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The Rounding Third Report

By
Leland Roberts

29 and 5.

That was the career record of Mount Saint Joseph High School pitcher Gavin Floyd when he took the mound on May 15, 2001. It was the first round of the Maryland Interscholastic Athletic Association A Conference playoffs.

Mount Saint Joseph's opponent? Archrival Calvert Hall, a team that had dealt Floyd four of his five career losses (the only other defeat was a 1-0 no-hitter lost on an error earlier this season).


The outcome was to be different this time. Losing was not an option for Floyd, expected to be a top five pick in the first-year player draft on June 5.

With a huge crowd in attendance, thanks in large part to a feature story in The Baltimore Sun that same day, Floyd did not disappoint. He pitched 10 shutout innings (remember, high school games usually last seven innings) and only allowed two hits and two walks while striking out 13 and tossing 110 pitches. To top it all off, he even stroked the game-winning hit to center field with two runners on and two outs in the bottom of the 10th to give the Gaels a hard-fought 1-0 victory.

Make that record 30 and 5.

In what was to be his final appearance on a high school mound, the 6'5", 200 pound right-hander pitched his heart out. Everyone in attendance walked away from that field knowing that they had just witnessed something special.

Floyd's fastball, consistently in the 92-94 mph range with good life, was clocked as high as 95-96 mph at times. His sharp breaking curveball, rated as the second best breaking ball in the high school ranks by Baseball America, was about 75-77 mph and nearly unhittable. Furthermore, he showed good command as well as the ability to change speeds.

A great competitor with a sound delivery, a mature mound presence, and a good feel for pitching, Floyd has been handled well by Coach Dave Norton (see article #46 in the archives for more on Norton) and is considered to be one of the safest picks among high school pitchers eligible for the draft. Compared to everyone from Kerry Wood to Darryl Kile to A.J. Burnett (minus the body piercings), Floyd finished this season 8-2 with a 1.11 E.R.A. and a 103:24 strikeout-to-walk ratio, and he certainly projects as a legitimate frontline starter in the major leagues.

As such, Floyd has been well known to scouts and prospect watchers in the mid-Atlantic area for several years and has become accustomed to being in the spotlight. "It doesn't really bother me," said Floyd, speaking of all the publicity. "I've been going to these showcases that have 200 scouts and 100 scouts and I've had reporters come up to me and stuff like that...it's fine."

Of course, Mount Saint Joseph is also the alma mater of another likely top five draft pick, current Georgia Tech third baseman Mark Teixeira (see article #15 in the archives for more on Teixeira). Despite attending the same school, the two did not play on the same team. When Teixeira was a much heralded high school senior playing on the varsity, Floyd was still a relatively unknown freshman.

"I was on the JV (junior varsity team), unfortunately. I wanted to play with him," remarked Floyd, while icing down his arm following a regular season victory in early May.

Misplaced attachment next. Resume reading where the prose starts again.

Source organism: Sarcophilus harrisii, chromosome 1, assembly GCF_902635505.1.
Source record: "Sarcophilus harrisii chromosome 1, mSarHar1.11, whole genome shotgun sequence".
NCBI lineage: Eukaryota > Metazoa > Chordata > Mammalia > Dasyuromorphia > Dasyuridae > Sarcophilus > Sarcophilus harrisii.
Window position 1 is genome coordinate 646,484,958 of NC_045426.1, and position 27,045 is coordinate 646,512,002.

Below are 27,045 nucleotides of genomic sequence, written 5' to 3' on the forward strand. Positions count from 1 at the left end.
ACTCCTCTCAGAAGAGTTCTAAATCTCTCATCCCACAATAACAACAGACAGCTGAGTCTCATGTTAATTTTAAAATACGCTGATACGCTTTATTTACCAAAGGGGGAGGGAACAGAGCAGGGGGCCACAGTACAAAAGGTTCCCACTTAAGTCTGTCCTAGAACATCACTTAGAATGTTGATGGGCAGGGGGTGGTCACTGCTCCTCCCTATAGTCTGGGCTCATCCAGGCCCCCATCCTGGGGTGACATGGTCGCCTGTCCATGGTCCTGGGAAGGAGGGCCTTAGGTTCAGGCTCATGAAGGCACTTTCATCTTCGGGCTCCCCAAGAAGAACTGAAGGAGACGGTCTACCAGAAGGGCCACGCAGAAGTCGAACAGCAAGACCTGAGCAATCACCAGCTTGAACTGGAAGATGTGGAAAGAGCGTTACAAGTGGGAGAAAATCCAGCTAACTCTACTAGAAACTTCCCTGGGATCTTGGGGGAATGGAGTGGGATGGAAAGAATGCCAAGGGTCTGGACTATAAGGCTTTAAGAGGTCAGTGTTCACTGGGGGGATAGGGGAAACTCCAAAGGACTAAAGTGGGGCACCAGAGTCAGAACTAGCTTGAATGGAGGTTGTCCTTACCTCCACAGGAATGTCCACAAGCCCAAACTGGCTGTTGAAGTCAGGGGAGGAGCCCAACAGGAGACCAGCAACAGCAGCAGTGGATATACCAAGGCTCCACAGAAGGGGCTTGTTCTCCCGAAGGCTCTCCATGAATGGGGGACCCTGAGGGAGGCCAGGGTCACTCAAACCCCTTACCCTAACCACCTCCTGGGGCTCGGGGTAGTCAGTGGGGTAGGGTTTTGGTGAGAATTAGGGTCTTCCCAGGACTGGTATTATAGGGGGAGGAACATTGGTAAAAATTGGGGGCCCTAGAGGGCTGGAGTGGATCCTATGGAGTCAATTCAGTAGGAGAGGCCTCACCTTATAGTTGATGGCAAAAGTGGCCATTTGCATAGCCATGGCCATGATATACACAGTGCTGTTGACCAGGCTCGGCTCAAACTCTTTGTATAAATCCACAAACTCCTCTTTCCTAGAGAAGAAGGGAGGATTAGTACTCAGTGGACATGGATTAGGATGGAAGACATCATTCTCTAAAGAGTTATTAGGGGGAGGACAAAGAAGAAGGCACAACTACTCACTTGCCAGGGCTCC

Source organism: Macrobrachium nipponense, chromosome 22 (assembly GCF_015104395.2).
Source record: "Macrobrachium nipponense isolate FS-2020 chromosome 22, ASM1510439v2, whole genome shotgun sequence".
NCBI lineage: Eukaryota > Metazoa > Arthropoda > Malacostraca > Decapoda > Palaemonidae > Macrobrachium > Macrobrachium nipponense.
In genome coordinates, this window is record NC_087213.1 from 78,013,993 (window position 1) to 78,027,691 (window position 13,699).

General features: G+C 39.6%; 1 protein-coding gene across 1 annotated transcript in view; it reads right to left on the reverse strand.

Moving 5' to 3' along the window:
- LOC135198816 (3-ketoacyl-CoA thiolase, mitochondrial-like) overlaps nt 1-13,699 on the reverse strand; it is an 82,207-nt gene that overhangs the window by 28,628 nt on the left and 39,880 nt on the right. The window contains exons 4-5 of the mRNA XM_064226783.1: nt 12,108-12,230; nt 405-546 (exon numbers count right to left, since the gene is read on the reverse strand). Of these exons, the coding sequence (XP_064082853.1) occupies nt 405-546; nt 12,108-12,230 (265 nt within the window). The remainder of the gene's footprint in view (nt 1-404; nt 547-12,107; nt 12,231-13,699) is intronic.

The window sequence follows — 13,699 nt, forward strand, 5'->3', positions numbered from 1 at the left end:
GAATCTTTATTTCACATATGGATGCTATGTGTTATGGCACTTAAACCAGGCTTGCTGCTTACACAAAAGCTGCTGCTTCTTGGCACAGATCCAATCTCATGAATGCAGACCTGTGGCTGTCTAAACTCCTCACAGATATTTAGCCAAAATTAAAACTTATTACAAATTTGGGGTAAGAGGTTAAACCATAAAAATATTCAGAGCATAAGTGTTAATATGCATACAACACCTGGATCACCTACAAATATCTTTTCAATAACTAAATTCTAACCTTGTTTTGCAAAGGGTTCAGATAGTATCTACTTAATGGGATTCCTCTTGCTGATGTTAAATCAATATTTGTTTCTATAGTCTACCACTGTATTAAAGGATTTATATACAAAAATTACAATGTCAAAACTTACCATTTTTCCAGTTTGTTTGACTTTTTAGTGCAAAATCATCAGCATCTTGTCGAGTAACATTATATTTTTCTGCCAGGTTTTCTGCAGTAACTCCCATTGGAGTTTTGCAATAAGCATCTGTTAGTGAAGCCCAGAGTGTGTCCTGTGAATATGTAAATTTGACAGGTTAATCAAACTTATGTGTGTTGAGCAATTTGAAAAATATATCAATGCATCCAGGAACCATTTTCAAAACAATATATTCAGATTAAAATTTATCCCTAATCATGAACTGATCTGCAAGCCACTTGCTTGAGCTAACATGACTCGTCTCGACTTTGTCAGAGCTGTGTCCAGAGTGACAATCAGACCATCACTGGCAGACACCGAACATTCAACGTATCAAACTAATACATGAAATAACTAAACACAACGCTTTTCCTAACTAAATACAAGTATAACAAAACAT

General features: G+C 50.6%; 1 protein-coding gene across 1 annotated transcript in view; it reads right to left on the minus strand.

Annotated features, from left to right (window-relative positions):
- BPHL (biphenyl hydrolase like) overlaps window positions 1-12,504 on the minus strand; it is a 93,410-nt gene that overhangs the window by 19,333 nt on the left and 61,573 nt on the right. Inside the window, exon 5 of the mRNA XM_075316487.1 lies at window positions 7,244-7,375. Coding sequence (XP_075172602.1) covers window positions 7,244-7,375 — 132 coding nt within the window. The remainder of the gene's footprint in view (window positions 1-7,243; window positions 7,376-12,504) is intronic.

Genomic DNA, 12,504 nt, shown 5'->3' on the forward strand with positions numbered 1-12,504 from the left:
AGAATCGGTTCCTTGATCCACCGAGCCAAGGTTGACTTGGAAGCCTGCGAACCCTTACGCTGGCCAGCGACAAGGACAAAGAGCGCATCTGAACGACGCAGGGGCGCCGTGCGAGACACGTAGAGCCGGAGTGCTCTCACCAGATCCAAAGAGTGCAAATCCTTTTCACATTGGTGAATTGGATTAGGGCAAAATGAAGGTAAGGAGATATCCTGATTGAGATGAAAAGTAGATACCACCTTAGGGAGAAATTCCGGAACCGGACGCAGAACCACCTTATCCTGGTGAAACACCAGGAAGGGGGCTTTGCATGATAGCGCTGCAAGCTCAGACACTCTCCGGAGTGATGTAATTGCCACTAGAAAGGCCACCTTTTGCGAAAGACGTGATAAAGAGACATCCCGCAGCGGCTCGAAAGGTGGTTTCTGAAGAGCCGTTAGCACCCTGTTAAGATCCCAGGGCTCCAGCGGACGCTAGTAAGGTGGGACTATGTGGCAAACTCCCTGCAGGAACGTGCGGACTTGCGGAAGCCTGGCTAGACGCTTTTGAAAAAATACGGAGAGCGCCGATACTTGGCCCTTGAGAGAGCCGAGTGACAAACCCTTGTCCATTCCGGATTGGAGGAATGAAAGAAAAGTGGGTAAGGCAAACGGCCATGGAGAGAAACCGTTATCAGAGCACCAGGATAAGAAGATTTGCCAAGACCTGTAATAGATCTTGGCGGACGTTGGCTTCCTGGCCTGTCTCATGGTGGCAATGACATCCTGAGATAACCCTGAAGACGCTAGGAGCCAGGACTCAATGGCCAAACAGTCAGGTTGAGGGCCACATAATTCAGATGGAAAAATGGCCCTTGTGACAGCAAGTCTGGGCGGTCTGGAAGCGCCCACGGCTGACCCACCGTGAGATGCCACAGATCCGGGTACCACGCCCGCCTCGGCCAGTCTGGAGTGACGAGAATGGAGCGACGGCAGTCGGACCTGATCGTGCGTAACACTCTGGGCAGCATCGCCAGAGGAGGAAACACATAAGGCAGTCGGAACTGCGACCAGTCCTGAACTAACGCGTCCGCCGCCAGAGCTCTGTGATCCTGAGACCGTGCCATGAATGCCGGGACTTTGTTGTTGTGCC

So, when Teixeira was receiving all that attention as a senior, did Floyd think that he would be in the same situation three years later?

"No, I didn't actually think that. I didn't think it until sophomore year...I thought I was going to be a pretty good varsity player. Then, junior year, I did better and they were talking about me getting drafted. Then, summer (following my) junior year, and fall, and then senior year it just started..."

Indeed, Floyd's profile and draft stock have continued to climb. It is now a near certainty that Floyd will be one of the first seven picks, most likely in the top five. In fact, he is expected to be the highest draft pick from a Maryland high school since Harold Baines of St. Michaels was selected by the Chicago White Sox with the first pick overall in 1977. However, Floyd is well aware that not even Miss Cleo knows exactly how the draft will unfold.

"The draft is unpredictable. The best player doesn't always go first. I mean, I'm sure the best players will go in the first round, but we'll see."

And what about the possibility of being selected by his hometown team, the Baltimore Orioles, who hold the seventh pick in the draft?

"That would be nice. It would be different. It would be a lot of people out there."

While Floyd sounded intrigued about the possibility of playing in his hometown, the odds are that he will not be available when the Orioles turn arrives. That said, what would it take to convince Floyd, a native of Severna Park, Maryland, to pass on his scholarship offer from the University of South Carolina and sign with whichever team drafts him?

"Just the right situation, the right money, the right program."

To this end, Floyd mentioned that he will be advised by Shapiro, Robinson & Associates, a player representation firm headed by Ron Shapiro. If the name Ron Shapiro sounds familiar, it may be because his clients have included the likes of Cal Ripken, Jr., Kirby Puckett, and Eddie Murray. In the words of Floyd, "They're well respected by most, probably all, major league scouts and organizations, so I'm happy with that."

As a likely top five pick in the first-year player draft with a limitless future, Floyd certainly has a lot to be happy about these days. So remember the name Gavin Floyd, because there is a good chance that he will be pitching in the major leagues in about three or four years down the road, and for many years afterwards.  


 

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